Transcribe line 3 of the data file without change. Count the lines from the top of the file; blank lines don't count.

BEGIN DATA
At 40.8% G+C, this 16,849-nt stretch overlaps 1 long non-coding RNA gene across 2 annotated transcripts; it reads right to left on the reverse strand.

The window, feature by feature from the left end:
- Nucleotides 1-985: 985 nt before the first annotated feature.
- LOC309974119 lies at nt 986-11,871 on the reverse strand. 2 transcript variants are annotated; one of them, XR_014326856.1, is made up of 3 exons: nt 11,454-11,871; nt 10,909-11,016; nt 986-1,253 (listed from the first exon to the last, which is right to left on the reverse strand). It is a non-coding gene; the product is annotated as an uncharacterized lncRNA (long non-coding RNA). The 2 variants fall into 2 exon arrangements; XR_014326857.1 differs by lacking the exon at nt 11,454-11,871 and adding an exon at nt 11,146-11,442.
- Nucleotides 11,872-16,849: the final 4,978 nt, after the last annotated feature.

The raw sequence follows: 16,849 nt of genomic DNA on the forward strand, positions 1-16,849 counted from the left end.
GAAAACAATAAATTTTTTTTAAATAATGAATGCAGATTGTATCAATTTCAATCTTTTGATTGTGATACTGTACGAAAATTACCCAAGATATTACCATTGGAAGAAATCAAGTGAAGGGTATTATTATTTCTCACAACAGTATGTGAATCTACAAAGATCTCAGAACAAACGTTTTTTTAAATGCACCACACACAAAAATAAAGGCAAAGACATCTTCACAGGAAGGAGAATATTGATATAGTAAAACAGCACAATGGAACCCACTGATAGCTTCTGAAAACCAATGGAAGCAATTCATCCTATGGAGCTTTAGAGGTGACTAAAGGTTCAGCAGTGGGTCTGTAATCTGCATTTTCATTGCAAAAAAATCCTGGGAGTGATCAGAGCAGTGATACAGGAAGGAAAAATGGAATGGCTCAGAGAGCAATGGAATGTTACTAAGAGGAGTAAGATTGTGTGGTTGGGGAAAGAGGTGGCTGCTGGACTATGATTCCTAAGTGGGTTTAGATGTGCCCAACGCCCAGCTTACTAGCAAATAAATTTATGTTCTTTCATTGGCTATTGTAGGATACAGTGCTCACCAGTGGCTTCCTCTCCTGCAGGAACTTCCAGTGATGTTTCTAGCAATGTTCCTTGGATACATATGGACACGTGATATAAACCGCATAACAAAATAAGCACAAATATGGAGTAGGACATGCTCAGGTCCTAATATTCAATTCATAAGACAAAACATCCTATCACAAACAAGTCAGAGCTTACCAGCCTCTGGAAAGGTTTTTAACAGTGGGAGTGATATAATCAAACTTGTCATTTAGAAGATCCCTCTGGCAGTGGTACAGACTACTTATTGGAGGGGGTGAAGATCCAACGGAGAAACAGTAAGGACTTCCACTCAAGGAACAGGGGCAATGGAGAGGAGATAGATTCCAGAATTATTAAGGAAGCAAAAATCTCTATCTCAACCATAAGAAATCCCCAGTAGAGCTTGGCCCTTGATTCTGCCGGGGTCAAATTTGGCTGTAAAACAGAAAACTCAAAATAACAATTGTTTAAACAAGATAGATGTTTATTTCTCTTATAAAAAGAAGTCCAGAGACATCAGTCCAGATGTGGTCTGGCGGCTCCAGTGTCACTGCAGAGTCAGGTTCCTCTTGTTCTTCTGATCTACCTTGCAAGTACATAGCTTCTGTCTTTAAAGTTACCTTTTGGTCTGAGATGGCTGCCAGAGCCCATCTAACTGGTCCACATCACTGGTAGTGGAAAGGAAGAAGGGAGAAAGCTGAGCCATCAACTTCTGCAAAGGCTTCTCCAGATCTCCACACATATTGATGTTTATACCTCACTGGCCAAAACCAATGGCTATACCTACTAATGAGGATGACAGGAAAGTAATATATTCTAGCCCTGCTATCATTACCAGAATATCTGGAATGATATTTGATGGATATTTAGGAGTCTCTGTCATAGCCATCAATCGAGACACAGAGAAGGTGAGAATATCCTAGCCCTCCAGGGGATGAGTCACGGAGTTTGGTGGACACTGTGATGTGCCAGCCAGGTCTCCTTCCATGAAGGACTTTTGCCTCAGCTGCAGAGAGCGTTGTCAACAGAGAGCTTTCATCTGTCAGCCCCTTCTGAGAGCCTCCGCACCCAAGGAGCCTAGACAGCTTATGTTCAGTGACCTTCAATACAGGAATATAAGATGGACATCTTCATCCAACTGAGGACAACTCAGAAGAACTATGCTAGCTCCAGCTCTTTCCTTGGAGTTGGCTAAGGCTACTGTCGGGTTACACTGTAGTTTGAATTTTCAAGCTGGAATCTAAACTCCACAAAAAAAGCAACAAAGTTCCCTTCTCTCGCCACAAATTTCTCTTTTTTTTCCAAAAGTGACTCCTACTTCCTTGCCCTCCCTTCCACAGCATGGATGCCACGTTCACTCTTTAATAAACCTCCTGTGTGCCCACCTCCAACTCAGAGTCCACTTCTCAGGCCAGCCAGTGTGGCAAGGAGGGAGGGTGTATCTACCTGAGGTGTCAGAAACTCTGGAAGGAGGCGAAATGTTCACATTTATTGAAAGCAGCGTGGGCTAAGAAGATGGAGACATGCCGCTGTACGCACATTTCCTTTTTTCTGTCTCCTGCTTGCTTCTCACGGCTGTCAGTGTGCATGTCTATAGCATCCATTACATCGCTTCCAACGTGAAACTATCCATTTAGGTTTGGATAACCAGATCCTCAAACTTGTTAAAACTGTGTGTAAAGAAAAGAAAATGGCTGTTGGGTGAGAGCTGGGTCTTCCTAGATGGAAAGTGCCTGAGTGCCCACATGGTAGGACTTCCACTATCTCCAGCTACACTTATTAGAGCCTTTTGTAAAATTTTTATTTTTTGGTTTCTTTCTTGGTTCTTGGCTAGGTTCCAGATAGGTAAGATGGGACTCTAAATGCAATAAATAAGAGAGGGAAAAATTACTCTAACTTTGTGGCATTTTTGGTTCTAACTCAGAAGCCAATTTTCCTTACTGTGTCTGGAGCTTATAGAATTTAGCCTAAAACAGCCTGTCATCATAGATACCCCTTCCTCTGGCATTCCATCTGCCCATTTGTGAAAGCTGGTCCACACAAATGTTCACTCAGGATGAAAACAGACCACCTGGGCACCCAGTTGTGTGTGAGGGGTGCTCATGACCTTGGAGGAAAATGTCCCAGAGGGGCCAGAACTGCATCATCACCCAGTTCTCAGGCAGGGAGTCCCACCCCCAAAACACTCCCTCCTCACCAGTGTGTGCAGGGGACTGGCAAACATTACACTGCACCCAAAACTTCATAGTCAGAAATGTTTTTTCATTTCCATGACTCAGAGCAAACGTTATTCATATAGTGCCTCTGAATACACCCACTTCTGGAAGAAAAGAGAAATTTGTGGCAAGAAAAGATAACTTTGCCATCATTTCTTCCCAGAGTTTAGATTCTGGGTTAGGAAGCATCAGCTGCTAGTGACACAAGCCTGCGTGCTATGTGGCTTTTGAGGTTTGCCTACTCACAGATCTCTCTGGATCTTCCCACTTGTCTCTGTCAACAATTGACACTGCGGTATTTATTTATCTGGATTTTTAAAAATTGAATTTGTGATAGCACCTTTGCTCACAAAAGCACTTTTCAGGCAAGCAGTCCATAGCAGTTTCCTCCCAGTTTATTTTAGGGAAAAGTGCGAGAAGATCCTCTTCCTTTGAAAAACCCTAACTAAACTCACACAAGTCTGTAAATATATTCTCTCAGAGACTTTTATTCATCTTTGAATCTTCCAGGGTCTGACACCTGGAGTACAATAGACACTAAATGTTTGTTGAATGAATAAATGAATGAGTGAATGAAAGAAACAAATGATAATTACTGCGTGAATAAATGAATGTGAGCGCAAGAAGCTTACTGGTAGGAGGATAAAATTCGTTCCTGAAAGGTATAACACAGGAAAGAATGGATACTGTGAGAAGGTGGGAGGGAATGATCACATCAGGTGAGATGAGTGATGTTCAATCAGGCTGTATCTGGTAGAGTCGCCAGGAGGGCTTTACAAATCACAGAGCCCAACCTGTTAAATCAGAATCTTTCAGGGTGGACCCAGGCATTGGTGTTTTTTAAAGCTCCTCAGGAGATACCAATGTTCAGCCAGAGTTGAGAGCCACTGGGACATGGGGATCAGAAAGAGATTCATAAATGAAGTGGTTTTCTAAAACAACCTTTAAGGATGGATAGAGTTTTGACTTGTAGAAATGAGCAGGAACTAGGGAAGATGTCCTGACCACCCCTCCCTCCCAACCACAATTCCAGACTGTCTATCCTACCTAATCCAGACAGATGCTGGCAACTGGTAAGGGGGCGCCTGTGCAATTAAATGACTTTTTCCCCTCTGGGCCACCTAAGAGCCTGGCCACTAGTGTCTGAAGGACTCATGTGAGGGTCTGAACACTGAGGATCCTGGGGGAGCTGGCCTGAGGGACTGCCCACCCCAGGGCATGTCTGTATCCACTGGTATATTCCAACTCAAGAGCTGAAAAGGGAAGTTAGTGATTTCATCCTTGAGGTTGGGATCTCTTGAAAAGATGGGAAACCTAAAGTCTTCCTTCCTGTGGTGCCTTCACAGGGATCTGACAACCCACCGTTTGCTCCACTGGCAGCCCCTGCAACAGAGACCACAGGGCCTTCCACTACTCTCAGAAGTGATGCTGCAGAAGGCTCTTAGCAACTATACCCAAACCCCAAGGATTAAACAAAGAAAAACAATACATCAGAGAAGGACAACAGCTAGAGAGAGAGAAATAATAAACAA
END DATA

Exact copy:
- Nucleotides 1-985: 985 nt before the first annotated feature.